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A Dutch physician is sending medication abortion to Americans by mail

If you have to travel 100 miles to terminate your pregnancy, ordering abortion pills online might be a more practical option for you. But while it’s relatively easy to purchase medication abortion on the internet, websites can feel sketchy or confusing as they don’t always provide the relevant information or instructions.

Dutch physician Rebecca Gomperts has addressed this problem, launching a new service called Aid Access that mails abortion pills to people living in the United States.

When taken together 24-hours apart, mifepristone and misoprostol can terminate a pregnancy up to 10 weeks. Both drugs are verified by the World Health Organization, and research suggests that people don’t have to be medical professionals to administer the pills themselves.

Gomperts told The Atlantic, which first reported the news, that she is filling each prescription for mifepristone and misoprostol herself and has been sending the medications to a trusted Indian pharmacist, who is then responsible for shipping the pills to U.S. residents. Gomperts is a prominent reproductive justice advocate and founder of Women on Web, a website that provides the abortion pill to people living in countries where it’s illegal.

While abortion is still technically legal in the United States, the courts have been chipping away at Roe v. Wade for years. Millions live in cities where the closest abortion provider is 100 miles away; 27 cities qualify as abortion deserts.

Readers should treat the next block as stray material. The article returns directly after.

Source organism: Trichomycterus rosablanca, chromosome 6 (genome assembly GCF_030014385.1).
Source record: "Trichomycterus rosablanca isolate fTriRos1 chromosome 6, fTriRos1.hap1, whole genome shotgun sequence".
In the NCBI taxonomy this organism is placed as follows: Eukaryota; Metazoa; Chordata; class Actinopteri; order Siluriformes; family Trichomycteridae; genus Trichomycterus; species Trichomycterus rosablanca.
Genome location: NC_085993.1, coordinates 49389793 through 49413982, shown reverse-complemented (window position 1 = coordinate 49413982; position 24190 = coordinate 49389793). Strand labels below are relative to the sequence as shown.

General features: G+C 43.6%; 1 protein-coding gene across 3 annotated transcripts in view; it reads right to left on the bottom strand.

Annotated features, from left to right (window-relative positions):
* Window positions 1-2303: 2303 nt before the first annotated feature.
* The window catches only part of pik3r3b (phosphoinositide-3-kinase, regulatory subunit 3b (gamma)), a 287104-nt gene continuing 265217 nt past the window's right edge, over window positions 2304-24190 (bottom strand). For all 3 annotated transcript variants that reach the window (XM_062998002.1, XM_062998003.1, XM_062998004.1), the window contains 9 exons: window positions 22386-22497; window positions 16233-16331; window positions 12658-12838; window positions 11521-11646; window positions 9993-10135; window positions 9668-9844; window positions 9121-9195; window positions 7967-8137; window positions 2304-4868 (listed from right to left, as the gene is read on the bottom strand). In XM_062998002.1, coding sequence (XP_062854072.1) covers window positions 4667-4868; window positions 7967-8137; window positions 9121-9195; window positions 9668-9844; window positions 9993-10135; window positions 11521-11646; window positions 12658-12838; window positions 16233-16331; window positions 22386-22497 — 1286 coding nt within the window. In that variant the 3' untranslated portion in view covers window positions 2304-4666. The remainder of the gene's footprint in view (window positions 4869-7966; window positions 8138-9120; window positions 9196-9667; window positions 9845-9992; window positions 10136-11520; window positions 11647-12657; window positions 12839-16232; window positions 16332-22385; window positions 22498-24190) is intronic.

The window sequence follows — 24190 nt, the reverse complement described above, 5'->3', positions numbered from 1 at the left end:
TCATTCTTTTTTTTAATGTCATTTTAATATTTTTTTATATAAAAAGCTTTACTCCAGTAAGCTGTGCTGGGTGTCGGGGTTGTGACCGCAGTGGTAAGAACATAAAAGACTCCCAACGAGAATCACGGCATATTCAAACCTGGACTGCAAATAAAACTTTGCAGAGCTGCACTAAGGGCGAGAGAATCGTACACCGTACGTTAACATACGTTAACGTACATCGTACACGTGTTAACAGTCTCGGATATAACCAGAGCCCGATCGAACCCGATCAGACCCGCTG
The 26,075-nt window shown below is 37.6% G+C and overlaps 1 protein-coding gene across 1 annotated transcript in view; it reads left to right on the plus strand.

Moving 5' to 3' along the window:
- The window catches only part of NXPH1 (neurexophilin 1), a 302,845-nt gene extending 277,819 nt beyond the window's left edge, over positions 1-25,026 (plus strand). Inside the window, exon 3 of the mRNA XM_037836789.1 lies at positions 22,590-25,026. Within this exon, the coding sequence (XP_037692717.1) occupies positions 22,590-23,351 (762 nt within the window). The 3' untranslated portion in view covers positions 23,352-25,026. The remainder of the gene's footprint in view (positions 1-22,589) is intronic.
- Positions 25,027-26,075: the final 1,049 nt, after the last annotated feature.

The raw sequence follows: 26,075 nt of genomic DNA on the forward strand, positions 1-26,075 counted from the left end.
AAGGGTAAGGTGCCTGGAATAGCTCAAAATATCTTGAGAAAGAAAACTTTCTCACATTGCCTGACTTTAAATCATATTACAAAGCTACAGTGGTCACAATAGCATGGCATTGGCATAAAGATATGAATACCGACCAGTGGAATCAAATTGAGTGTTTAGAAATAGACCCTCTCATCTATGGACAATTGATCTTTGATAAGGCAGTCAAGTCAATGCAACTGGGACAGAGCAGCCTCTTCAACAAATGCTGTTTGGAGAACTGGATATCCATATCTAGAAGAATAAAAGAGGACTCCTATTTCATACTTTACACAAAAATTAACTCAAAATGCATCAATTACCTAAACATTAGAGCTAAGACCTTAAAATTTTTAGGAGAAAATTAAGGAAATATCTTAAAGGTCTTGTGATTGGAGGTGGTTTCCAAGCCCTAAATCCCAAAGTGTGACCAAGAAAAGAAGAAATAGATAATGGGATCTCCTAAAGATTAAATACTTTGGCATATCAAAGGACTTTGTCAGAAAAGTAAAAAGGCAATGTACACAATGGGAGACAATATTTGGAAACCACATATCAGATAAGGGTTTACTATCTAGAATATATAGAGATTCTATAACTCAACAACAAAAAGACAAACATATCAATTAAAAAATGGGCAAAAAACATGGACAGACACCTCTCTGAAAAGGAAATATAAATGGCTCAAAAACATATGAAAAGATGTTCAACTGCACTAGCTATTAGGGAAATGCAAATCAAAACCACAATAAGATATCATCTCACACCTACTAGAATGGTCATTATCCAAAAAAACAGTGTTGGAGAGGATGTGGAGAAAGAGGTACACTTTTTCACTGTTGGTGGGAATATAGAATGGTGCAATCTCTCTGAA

Gomperts launched the service six months ago in secret for patients with limited-to-no access to health care. She’s already sent pills to an estimated 600 women.

“It was in response to the urgent medical need,” she told ThinkProgress by email.

As President Trump lambastes other countries, like Canada, for their health care systems, falsely arguing that their residents often flock to the United States for health care, it turns out that the international community is actually helping U.S. residents who can’t access health care.

Judge Brett Kavanaugh’s confirmation to the nation’s highest court means access can easily worsen as conservatives now hold a majority in the Supreme Court. Already, more than a dozen cases, primed by the anti-choice movement, are making their way to the Supreme Court, aiming to overturn or hobble Roe. 

“With a decidedly anti-abortion majority now on the Supreme Court, we are likely to see clinical abortion even more restricted or pushed out of reach entirely,” Jill Adams, chief strategist at The SIA Legal Team, said in a statement.

“It’s not surprising to see new efforts to distribute a safe, effective abortion option. Though abortion is legal, people who end their own pregnancies, and those who assist them, may be reported, arrested, or imprisoned. We should ensure that however a person decides to end a pregnancy, they can do so safely, effectively, and with dignity,” Adams added.

It is illegal for patients to self-administer the abortion pill in some parts of the country. Indeed, self-managed abortion is categorically banned in seven states. However, there is an ongoing effort to overturn decades-old laws that have led to the arrests or investigations of at least 20 patients.

“It’s really up to us to change those laws now so that we don’t end up replacing the coat hanger with a jail cell for women who self manage their abortion whether now or in the future,” Andrea Miller, president of the National Institute for Reproductive Health (NIRH), recently told ThinkProgress.

Simultaneously, advocates are hoping the conversation around self-managed abortion shifts from an act of desperation in the midst of Donald Trump’s America to an act of choice. Indeed, people may choose to terminate their pregnancy outside of a clinic setting for spiritual purposes or for a more comfortable setting.


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